Do you know how to visit a Japanese shrine and a temple?

Hatsumoude

Hello. I’m Mishi! Today, I will talk about how to visit a shrine and a temple. The way I will tell you is called formal worship. Formal worship is a general way to visit a shrine or a temple. Some shrines and temples have their original way to do so you might want to be careful. But if you understand the formal worship, you can use it at most places!

Let’s stop copying what to do from the people that are in front of you. lol, Let’s master together! (・∀・)人(・∀・)

 

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Before you visit a shrine or a temple

 

What to wear

Japanese shrines and temples are sacred places so you want to avoid wearing flashy clothing. The reason why is to show respect to god. You need to be humble to visit those places. If you go to those places in winter, especially, around the new year, make sure to wear a coat or something to warm you up because you will stand in line to make it to the place where you will pray. Around this season, there are many people who will go to a shrine or temple. Sometimes it would take a couple of hours!

In Japan, to wear your hat inside of a building is rude so when you reach the place to pray, you should take a hat off.

 

Time to visit a shrine or a temple

There is no rule for it. As long as the shrine or temple you will go to is open, you can visit there anytime.

 

Let’s visit a shrine and a temple!

 

This is how we are supposed to do at a shrine or temple. Take a look at them!

 

Shrine

  1. Before you get through Torii, you need to straighten your clothing
  2. Bow(little bow) one time in front of Torii
  3. Walk on the left side of the main path(The center of the main path is for god to walk. This is called Seichuu(正中). After you finish praying, walk on the right side of the main path. As you do this way, it is said that you can get your fortune to flow the right way.)
  4. Purify your hands and mouth(There is a place for ritual cleansing of hands and mouth with water at shrine)
  5. Bow(little bow) one time in front of an offertory box
  6. If you find a bell above an offertory box, ring a bell(There are some shrines that don’t have a bell.)
  7. Put money in an offertory box
  8. Bow(deep bow) twice → Clap hands twice → Bow(deep bow) one time

(6 and 7 can be switched to follow the order.)

(Those ways are formal worship. You can generally do those ways but you will see different ways too. It is up to the shrine that you visit.)

Temple

  1. Bow(little bow) one time in front of Sanmon
  2. Walk on the left side of the main path(The center of the main path is for god to walk. This is called Seichuu(正中). After you finish praying, walk on the right side of the main path. As you do this way, it is said that you can get your fortune to flow the right way.)
  3. Purify your hands and mouth(There is a place for ritual cleansing of hands and mouth with water at temple)
  4. If you find an incense burner, purify your body as you put smoke of incense on your body
  5. Bow(little bow) one time in front of an offertory box
  6. If you find a bell above an offertory box, ring a gong
  7. Put money in an offertory box
  8. Put hands together → Bow(little bow) one time

(5 and 6 can be switched to follow the order.)

(Those ways are formal worship. You can generally do those ways but you will see different ways too. It is up to the temple that you visit.)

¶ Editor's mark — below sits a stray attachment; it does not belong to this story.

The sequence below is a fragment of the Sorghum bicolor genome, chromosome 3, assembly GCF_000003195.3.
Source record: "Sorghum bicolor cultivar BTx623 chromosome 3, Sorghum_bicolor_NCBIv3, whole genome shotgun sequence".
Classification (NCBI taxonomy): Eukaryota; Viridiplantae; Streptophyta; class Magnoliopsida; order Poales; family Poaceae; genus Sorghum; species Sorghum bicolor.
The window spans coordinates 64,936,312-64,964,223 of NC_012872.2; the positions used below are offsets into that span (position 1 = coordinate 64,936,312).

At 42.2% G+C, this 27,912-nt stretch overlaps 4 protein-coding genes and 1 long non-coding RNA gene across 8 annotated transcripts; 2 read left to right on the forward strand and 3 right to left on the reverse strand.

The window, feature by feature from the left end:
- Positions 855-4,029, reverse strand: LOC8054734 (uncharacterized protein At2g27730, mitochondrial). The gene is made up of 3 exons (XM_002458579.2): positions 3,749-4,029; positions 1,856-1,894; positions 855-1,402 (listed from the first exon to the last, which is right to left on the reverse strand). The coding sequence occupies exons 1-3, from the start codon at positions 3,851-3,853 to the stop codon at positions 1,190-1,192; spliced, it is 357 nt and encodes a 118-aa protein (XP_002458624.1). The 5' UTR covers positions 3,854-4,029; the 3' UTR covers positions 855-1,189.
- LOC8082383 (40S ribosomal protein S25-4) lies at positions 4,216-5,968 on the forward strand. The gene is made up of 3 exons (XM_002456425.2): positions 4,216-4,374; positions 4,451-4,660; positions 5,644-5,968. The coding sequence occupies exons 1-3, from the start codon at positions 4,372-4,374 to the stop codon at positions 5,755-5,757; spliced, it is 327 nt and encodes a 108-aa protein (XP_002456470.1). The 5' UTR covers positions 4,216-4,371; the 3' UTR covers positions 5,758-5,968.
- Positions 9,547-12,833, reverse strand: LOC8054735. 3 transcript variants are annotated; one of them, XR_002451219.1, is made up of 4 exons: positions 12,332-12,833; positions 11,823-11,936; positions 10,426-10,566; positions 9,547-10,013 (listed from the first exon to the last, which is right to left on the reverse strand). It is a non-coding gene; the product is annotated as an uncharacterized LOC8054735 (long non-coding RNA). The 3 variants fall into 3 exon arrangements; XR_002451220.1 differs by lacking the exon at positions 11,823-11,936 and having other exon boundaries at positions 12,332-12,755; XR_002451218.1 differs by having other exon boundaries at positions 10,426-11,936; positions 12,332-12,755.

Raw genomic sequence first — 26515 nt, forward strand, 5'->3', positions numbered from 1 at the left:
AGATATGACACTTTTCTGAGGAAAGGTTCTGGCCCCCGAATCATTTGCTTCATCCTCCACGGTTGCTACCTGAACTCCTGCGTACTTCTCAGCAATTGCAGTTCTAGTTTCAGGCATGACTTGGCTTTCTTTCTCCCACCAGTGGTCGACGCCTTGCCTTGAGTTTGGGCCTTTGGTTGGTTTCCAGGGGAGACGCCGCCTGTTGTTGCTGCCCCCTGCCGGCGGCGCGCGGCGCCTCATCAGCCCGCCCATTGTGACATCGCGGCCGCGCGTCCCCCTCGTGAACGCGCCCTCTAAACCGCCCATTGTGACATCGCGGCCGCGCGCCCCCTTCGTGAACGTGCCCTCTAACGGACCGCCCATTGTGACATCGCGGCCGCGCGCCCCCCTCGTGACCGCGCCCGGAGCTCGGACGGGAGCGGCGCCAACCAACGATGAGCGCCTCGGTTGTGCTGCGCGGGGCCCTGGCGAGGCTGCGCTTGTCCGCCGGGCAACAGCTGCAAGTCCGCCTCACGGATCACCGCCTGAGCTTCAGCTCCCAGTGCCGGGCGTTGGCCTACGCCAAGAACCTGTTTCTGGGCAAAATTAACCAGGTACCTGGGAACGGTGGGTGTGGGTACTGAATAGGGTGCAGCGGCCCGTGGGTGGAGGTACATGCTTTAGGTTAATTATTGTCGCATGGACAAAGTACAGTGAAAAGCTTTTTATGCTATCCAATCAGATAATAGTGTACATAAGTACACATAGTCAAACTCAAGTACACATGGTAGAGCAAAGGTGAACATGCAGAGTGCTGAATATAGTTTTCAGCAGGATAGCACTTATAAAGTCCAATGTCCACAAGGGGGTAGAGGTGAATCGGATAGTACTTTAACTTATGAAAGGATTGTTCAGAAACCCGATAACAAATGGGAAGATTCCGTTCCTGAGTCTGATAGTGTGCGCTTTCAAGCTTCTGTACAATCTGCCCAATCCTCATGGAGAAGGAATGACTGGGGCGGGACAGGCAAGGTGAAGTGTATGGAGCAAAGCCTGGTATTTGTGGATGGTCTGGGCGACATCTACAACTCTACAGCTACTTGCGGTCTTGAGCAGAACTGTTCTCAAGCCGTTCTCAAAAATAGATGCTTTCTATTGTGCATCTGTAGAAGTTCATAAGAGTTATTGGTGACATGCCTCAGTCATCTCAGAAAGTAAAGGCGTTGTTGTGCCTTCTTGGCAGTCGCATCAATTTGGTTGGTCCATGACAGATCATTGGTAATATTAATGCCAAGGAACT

Three ways to bow

 

Little bow(Yuu/揖)

Bow Yuu

You bow a little bit.

 

Half bow(Rei/礼)

Bow Rei

The angle of the bow is about 30-45 degrees.

Deep bow(Hai/拝)

 

Bow Hai
The angle of the bow is about 90 degrees.

 

How to purify your hands and mouth at a shrine and a temple

 

Temizuya

The place where you wash your hands and mouth is called 手水舎(Temizuya or Chouzuya).

Both of them are the same way. Let’s see it!

  1. Grab a ladle with your right hand and wash your left hand
  2. Switch your hand to grab a ladle with your left hand and wash your right hand
  3. Switch back to the hand that grabbed, with the ladle in your right hand, pour some water in your left hand
  4. Rinse your mouth
  5. Change the angle of ladle to vertical way and rinse the ladle with remaining water
  6. Dump the water and put a ladle where it was

(It would be great if you can do these in order without filling water up again!)

 

What are a temple gong and a shrine bell for?

 

Waniguchi and Suzu

Left: Shinto Bell and Right: Temple Gong

 

Temples have a gong and Shrines have a bell. Do you know that? If you take a look at them, you can get to see the difference. Temple gongs are called Waniguchi(鰐口) and Shrine bells are called Suzu(鈴). Both of them have the same meaning.

  1. It is a sign that I come and visit the god of that Temple or Shrine
  2. The sound of the gong or bell is an offering to the god of that Temple or Shrine
  3. It’s said that the sound of the gong or bell will get rid of the evil spirits

This custom started from later in the Edo period(1603 – 1868). Until this time, it is not for sure but it is said that shrine maidens used to use a bell for Kagura dance. Kagura dance is to perform for possession of gods.

A bell is also in Japanese mythology. You can get to see that a bell has an important role in Japanese history.

Temple gong started from the Heian period(794 – 1185). Waniguchi is from gagaku’s instrument(ancient court music). Waniguchi is made of two small gongs. This small gong is called Shouko(鉦鼓). Shouko is a percussion instrument nowadays.

 

Why don’t some shrine have a bell?

 

Temples usually have a gong and a Shrine usually has a bell. This is common knowledge but sometimes, some Shrines don’t have a bell. This question is easy to answer. The answer is syncretism. Shinto doesn’t have to have anything to make a systematization so actually, they don’t have to decorate anything. So, if you don’t see a bell at the shrine, the shrine keeps traditional way. However, sometimes they take a bell off for fixing or the Shrine that has many people go, take a bell off on purpose to avoid heavy traffic to pray.